Pensioners have bittersweet news from today’s indexation announcement, with regular fortnightly payments to jump up to $30 but rent assistance support continuing to badly trail marketplace increases.
Minister for Families and Social Services Anne Ruston today announced six-monthly changes in social security payments.
On 20 March, age and disability support pension and carer payment rates will increase by $20.10 a fortnight for singles to $987.60 and by $30.20 a fortnight for couples to $1,488.80.
In addition, asset test limits have been increased which will allow more senior Australians to access a part pension. For example, the asset limit for a single homeowner has been boosted by $6,750 to $599,750 and for a homeowner couple by $10,000 to $901,500.
“Pensioners will see a 2.1 per cent increase to their payments – the largest increase since 2013,” Minister Ruston said.
“This is putting money in the pockets of all Australians who rely on our social security system and, in particular, older Australians.”
The increase in pension payments followed a significant increase in cost of living pressures on older Australians recorded by the Australian Bureau of Statistics in February.
However, the fortnightly maximum rate of rent assistance to pensioners will increase by only $3 a fortnight to $145.80 for single recipients with no children and by $2.80 a fortnight to $137.40 for couples with no children.
This is well below the $19 a week increase in Australia’s median rent between July and December 2021. Renters in regional areas suffered the most, with prices rising by $24 a week.
While pension increases are tied to actual pensioner-specific cost of living data, changes in the Commonwealth rental assistance amount are tied to the general consumer price index rather than rental price data.
Advocacy group National Seniors says an independent pension tribunal is needed to set the rate for the pension and pension supplements to stop it becoming a political football.
National Seniors Australia Chief Advocate Ian Henschke said: “There is a desperate need to particularly focus on Commonwealth Rent Assistance. Renters are the most likely to be living in pension poverty.”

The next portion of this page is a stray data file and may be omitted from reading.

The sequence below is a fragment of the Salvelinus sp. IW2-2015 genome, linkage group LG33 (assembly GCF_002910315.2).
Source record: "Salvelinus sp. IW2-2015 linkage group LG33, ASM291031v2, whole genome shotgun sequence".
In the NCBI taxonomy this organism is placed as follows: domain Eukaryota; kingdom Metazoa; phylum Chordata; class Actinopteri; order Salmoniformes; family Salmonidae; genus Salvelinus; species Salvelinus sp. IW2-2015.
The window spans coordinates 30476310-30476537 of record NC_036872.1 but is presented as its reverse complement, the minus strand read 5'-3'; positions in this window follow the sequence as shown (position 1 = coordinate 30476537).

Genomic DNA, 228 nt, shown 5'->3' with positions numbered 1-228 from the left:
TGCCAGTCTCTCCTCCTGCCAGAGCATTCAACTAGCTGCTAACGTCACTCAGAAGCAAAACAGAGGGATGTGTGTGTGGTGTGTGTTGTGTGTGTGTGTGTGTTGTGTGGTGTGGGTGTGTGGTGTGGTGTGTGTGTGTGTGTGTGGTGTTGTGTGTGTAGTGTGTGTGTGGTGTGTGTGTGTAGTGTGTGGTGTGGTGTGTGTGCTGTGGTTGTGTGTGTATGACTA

Many over 50 land lease (or lifestyle) community residents access Commonwealth rent assistance, along with retirement village or granny flat purchasers when the purchase price is less than $214,000.
Call to exempt work income
Mr Henschke has also called for the government to exempt work income from the income test. It says the income test unfairly punishes low-wealth pensioners who need to work to boost their income and savings.
Currently an aged pensioner starts to lose 50 cents in the dollar of their pension once they earn $240 or more a week and they pay income tax as well.
“In Australia, only 2.9 per cent of aged pensioners work compared to 24.8 per cent in New Zealand. Pensioners in New Zealand simply work and pay tax without being penalised with the loss of their pension payments,” Mr Henschke said.
“Changing the income test would not be a burden on the budget. Quite the opposite. It would boost GDP and government tax revenue. They would go from being seen as a liability to an asset.”
He said pension rules were also trapping thousands of older Australians in larger, high maintenance homes or pushing them into residential aged care unnecessarily.
“Many older Australians might downsize into something more suitable, but not when selling the family home results in a hit to their pension,” Mr Henschke said. “But, if they go into residential aged care they get an exemption for two years.”
“Allowing high level home care recipients to downsize their home without impacting their pension, will improve their mental and physical health, taking pressure off the residential aged care sector. It will also give them more money to spend and stimulate the economy.”
Find out more
- Pensioners left short-changed as rents soar but government subsidy increases by just $1 a week
- Learn about the different downsizing options on offer, and insider tips on making the move, in our just-released Ultimate Guide to Downsizing 2022.
*The information contained in this article is general in nature and does not take into account any person’s individual objectives, financial situation or needs. It is not intended to imply any recommendation, opinion or advice. You should seek advice from a qualified professional about your particular financial situation, needs and objectives.